Histologic Variants of Squamous Cell Carcinoma of the Skin

Margaret H. Rinker, MD; Neil A. Fenske, MD; Leigh Ann Scalf, MD, and L. Frank Glass, MD, Division of Dermatology and Cutaneous Surgery, Department of Internal Medicine at the University of South Florida, Tampa, Fla.

Cancer Control. 2001;8(4) 

In This Article

Keratoacanthomas

Keratoacanthomas (KAs) were first described in 1889 by Jonathan Hutchinson as crateriform ulcers of the face. They have also been referred to by other terms such as molluscum sebaceum, molluscum pseudocarcinomatosum,self-healing primary squamous carcinoma, and keratocarcinoma.[5] They are clinically distinctive, rapidly growing, cutaneous tumors that generally present as crateriform nodules in elderly,fair-skinned individuals (Fig 2). The tumor most commonly appears on sun-exposed skin but may occur anywhere on the body. In addition to ultraviolet exposure, KAs have also been associated with chronic skin conditions that produce scarring such as stasis dermatitis, lichen planus, discoid lupus erythematosus,and thermal burns.[6]

Keratoacanthoma. This cutaneous tumor is a clinically distinctive, rapidly growing, cutaneous tumor that generally presents as a crateriform nodule in elderly, fair-skinned individuals.

The three clinical stages of KAs are proliferative, maturation, and involution. The proliferative stage is noted for the sudden appearance of an erythematous to flesh-colored papule with fine telangiectasias.The lesion enlarges rapidly, achieving a diameter of up to 2 cm or more. As the KA progresses through the maturation stage, it becomes dome-shaped with a central keratinous core. It typically lacks induration or fixation to underlying tissue. Within a few months, involution may take place,eventually resulting in a depressed hypopigmented scar.[5]

Histologically, in the proliferative stage, the lesion appears as a well-circumscribed, keratin-filled invagination of the epidermis with hyperkeratosis and acanthosis.Epidermal lobules and strands composed of atypical squamous cells extend into the dermis. There usually is a surrounding mixed inflammatory infiltrate. Atypical mitotic figures, perineural invasion,and intravascular extension may be present. As the tumor progresses into the maturation stage,the atypia becomes less prominent.The fully developed lesion is volcano-shaped with buttresses of normal epidermis. Within the volcano is abundant hyaline keratin,which has a "glassy" appearance.Atypical squamous proliferations may be seen at the base of the crater and extending into the crater (Fig 3). During the involution stage, the lesion has a dense lichenoid infiltrate with multinucleated histiocytes, granulation tissue,and fibrosis, and it may eventually result in an atrophic scar.[5]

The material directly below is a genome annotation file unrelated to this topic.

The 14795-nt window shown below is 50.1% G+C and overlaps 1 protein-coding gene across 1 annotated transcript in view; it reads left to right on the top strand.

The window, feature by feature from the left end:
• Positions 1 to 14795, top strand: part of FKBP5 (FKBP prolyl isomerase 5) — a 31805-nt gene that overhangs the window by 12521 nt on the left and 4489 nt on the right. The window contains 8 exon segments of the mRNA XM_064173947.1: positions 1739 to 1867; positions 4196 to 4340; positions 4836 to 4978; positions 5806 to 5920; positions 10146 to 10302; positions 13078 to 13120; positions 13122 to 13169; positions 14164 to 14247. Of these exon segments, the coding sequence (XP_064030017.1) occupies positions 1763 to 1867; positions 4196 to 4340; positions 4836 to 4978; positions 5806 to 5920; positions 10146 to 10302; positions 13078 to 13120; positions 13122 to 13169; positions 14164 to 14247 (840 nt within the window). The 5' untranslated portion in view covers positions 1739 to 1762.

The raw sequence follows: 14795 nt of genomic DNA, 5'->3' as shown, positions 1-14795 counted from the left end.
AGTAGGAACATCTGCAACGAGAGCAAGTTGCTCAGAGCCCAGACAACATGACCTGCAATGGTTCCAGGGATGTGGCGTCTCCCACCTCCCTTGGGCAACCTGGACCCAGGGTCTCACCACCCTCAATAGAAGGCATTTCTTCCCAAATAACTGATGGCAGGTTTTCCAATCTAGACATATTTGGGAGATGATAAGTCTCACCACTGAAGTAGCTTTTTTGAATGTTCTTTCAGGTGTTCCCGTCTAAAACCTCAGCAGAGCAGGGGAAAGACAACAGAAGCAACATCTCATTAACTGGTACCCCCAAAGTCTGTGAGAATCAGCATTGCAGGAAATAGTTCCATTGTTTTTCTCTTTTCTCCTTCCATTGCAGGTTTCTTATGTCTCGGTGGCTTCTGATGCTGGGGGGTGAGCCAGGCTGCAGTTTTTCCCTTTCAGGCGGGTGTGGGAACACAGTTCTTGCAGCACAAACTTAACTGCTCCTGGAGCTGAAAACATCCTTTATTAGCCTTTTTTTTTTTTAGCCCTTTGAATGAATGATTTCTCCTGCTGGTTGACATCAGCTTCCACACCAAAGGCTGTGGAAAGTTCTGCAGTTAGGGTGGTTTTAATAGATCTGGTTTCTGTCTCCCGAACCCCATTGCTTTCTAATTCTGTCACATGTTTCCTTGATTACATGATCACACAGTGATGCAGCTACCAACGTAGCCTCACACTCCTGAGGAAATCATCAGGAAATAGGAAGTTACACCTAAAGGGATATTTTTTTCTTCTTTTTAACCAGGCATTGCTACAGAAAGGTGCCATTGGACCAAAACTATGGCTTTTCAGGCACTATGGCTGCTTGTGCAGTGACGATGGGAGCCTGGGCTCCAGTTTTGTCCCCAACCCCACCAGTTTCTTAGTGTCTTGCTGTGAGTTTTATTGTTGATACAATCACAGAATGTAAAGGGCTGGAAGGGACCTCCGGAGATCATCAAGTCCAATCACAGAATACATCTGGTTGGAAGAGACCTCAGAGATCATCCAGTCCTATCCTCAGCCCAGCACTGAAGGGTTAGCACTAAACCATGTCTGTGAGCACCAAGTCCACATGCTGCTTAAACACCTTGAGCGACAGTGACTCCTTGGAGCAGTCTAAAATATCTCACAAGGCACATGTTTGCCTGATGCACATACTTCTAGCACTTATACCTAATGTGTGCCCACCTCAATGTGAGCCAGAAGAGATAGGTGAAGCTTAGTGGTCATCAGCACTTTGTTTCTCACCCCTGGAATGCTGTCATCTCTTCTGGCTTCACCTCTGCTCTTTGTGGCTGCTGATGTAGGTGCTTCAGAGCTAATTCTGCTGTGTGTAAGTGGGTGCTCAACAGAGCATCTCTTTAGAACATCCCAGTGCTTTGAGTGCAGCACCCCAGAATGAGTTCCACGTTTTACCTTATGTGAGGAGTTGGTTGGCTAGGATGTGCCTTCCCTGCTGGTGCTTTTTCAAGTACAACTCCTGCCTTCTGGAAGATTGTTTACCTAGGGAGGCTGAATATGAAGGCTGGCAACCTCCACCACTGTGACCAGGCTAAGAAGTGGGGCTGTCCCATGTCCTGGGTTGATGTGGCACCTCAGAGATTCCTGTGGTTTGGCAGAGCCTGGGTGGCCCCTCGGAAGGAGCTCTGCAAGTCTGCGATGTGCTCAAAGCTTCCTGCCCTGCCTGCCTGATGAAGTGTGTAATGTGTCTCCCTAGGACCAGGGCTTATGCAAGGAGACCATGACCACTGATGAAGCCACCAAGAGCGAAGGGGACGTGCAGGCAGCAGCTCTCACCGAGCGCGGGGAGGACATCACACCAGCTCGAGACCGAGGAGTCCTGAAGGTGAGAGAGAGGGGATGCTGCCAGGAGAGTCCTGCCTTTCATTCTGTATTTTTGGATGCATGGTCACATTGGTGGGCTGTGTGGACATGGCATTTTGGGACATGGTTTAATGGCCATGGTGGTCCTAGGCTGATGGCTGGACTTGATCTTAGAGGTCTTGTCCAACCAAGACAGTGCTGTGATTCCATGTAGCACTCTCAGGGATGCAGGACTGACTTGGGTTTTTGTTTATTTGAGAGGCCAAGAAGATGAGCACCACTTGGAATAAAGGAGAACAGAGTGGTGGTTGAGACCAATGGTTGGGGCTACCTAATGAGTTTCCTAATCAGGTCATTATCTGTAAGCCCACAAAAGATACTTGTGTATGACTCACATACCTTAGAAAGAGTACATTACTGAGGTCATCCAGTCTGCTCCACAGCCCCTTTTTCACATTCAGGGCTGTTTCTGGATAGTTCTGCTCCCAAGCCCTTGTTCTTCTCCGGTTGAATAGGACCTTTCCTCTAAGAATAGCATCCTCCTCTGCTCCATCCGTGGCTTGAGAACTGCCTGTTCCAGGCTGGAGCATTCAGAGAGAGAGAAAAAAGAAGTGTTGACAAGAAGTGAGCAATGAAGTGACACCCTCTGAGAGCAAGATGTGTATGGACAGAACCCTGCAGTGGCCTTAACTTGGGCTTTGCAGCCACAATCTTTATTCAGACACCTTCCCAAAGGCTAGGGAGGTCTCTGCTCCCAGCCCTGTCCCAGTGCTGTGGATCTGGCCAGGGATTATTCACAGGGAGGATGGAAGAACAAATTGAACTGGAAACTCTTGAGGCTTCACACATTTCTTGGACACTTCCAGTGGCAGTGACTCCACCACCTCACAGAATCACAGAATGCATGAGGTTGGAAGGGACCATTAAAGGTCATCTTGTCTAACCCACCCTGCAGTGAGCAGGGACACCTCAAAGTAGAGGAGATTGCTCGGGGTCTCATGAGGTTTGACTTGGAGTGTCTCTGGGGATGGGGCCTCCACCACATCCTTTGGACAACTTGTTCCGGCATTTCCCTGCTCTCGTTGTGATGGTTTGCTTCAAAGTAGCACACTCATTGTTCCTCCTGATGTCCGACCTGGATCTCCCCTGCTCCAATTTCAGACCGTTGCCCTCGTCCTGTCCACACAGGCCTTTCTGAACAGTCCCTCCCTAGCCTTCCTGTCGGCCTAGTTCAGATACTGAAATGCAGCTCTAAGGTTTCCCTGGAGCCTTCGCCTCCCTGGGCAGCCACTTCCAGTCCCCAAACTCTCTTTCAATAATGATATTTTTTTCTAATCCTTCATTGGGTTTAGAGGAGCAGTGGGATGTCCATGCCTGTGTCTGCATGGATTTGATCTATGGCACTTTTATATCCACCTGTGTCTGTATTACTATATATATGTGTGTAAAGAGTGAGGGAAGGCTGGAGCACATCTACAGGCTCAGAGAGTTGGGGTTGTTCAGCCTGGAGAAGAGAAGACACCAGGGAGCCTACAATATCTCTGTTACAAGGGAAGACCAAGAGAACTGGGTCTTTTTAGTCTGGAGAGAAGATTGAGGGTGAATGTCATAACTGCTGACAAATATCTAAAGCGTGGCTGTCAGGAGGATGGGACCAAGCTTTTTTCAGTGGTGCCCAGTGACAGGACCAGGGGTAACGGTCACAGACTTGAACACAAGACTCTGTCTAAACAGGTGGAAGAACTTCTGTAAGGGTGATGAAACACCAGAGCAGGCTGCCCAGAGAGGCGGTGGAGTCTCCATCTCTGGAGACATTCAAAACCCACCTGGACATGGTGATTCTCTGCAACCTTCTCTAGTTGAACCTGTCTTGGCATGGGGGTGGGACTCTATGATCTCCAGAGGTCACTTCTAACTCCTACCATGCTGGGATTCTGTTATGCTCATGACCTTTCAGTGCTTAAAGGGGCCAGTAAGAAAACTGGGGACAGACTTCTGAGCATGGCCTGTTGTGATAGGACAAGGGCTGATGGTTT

Atypical squamous proliferations of keratoacanthoma. Atypical squamous proliferations may be seen at the base of the crater and extending into the crater.

KAs can be difficult to distinguish histologically from conventional SCCs. This has prompted some to consider KAs and SCCs to be the same. Clinically, they are differentiated by their history of rapid growth and their volcano shape,yet histologically, there are too many features that overlap with SCC to allow reliable separation.

Although KAs were once considered benign based on behavior,it is now believed that they should be regarded as well-differentiated variants of SCC that are capable of spontaneous regression. Some KAs have displayed aggressive biologic behavior that has led to metastases and even death.[7,8] Because of this potential for local recurrence and metastasis, treatment by excision or destruction is recommended.

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